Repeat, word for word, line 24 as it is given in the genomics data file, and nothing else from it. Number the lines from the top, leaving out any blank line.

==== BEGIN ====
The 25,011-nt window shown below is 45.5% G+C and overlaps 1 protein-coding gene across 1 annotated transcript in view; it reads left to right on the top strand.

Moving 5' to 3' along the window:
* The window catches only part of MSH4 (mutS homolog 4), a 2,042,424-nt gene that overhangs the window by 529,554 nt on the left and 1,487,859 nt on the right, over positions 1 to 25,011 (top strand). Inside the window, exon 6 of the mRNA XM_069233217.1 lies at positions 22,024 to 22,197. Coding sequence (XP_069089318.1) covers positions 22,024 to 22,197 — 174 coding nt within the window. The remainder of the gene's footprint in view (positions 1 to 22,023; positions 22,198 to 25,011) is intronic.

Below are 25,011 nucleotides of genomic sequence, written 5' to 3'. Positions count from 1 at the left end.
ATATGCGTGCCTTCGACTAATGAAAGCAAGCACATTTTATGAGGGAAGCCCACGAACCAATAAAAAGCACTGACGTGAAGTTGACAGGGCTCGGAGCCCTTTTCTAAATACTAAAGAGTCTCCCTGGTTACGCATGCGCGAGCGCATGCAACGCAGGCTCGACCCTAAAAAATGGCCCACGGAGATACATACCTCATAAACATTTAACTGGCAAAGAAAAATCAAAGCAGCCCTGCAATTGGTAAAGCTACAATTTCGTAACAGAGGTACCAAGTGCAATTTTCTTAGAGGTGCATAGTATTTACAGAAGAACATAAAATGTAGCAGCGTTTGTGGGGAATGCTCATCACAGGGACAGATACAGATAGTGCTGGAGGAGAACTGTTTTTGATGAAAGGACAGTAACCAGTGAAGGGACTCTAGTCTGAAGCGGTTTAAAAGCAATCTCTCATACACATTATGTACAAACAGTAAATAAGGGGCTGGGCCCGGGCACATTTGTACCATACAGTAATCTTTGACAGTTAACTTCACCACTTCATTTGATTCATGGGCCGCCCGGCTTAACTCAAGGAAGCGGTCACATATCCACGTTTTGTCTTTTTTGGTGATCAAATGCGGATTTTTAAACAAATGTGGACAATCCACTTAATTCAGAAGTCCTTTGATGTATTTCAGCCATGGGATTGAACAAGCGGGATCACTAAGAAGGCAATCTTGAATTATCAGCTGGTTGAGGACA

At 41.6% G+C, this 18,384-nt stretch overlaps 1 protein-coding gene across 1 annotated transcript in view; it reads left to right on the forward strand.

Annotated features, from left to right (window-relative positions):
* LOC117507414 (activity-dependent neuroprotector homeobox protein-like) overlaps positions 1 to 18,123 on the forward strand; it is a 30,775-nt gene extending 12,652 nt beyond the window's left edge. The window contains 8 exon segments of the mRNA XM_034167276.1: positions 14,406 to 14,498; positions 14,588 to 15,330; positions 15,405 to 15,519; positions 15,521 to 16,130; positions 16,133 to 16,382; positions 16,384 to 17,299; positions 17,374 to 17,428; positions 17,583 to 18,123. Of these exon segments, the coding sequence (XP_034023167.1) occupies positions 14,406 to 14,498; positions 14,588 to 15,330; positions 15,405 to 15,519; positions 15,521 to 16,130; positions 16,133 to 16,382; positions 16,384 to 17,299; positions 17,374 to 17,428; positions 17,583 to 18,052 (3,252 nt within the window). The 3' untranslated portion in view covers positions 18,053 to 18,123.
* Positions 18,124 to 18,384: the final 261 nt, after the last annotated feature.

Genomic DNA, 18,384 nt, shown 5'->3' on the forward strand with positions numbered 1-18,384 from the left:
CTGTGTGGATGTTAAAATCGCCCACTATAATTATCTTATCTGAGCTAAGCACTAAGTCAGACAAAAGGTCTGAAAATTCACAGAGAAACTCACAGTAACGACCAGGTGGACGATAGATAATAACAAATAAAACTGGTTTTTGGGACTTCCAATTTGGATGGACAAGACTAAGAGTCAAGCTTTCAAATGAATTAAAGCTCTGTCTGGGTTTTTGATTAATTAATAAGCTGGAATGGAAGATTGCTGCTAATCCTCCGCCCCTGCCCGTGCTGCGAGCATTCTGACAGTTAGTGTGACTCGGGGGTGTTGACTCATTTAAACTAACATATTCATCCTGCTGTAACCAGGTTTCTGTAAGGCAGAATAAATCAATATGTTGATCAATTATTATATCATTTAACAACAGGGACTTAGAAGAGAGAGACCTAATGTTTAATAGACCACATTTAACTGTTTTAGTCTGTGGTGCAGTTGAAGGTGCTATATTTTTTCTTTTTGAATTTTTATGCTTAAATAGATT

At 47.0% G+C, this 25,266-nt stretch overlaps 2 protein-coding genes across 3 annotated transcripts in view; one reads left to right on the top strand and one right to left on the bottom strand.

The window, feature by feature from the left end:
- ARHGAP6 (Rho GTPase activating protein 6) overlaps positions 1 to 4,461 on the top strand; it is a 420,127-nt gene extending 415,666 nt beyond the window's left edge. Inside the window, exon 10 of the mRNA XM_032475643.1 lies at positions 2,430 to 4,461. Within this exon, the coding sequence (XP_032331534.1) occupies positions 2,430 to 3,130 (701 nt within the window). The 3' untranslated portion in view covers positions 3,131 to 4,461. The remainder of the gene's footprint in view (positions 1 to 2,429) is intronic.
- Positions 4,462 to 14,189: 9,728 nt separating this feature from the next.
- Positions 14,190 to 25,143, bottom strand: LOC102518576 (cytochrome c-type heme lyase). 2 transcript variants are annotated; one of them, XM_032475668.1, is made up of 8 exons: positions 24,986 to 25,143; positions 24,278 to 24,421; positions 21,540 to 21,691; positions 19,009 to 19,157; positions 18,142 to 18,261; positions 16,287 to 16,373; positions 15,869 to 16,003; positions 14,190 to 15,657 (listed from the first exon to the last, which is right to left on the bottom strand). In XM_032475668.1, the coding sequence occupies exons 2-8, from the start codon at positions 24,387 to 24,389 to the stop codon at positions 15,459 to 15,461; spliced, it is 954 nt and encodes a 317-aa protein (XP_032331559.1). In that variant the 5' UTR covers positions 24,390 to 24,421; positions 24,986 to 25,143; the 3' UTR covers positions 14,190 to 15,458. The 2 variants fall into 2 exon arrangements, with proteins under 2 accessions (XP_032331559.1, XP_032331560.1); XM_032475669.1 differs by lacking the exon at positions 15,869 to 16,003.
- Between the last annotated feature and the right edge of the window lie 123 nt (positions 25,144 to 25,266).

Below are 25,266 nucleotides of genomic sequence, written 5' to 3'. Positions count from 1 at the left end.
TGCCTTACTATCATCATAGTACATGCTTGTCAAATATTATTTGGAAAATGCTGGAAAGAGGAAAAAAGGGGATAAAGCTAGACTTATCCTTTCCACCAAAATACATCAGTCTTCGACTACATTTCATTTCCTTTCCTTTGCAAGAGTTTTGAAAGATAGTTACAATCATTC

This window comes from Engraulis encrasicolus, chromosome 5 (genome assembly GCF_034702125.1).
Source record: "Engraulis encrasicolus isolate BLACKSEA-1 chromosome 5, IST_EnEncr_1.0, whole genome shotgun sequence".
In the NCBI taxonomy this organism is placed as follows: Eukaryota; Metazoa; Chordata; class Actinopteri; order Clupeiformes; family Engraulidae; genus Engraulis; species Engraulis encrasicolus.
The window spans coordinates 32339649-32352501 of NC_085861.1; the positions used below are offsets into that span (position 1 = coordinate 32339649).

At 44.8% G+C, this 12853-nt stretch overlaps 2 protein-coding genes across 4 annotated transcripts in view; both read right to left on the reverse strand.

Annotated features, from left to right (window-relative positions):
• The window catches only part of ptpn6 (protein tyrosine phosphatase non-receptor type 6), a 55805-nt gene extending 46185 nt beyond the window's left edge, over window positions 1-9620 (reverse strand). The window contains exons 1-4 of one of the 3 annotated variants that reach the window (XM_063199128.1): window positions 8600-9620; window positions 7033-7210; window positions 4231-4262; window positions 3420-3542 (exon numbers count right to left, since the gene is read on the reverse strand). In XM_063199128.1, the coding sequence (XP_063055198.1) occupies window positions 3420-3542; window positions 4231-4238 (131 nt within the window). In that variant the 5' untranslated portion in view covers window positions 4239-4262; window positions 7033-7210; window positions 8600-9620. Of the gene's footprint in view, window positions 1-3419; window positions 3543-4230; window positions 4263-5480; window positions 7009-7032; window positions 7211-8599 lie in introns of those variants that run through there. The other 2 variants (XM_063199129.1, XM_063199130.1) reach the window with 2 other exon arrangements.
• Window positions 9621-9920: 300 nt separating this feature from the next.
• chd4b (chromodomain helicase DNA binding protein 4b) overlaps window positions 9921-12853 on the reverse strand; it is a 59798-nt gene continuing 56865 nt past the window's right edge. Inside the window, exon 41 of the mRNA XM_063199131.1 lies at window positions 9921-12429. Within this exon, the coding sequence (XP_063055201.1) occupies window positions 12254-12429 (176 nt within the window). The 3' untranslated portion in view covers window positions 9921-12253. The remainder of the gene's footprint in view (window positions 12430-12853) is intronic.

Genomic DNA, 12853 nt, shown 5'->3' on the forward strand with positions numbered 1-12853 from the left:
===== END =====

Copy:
At 44.8% G+C, this 12853-nt stretch overlaps 2 protein-coding genes across 4 annotated transcripts in view; both read right to left on the reverse strand.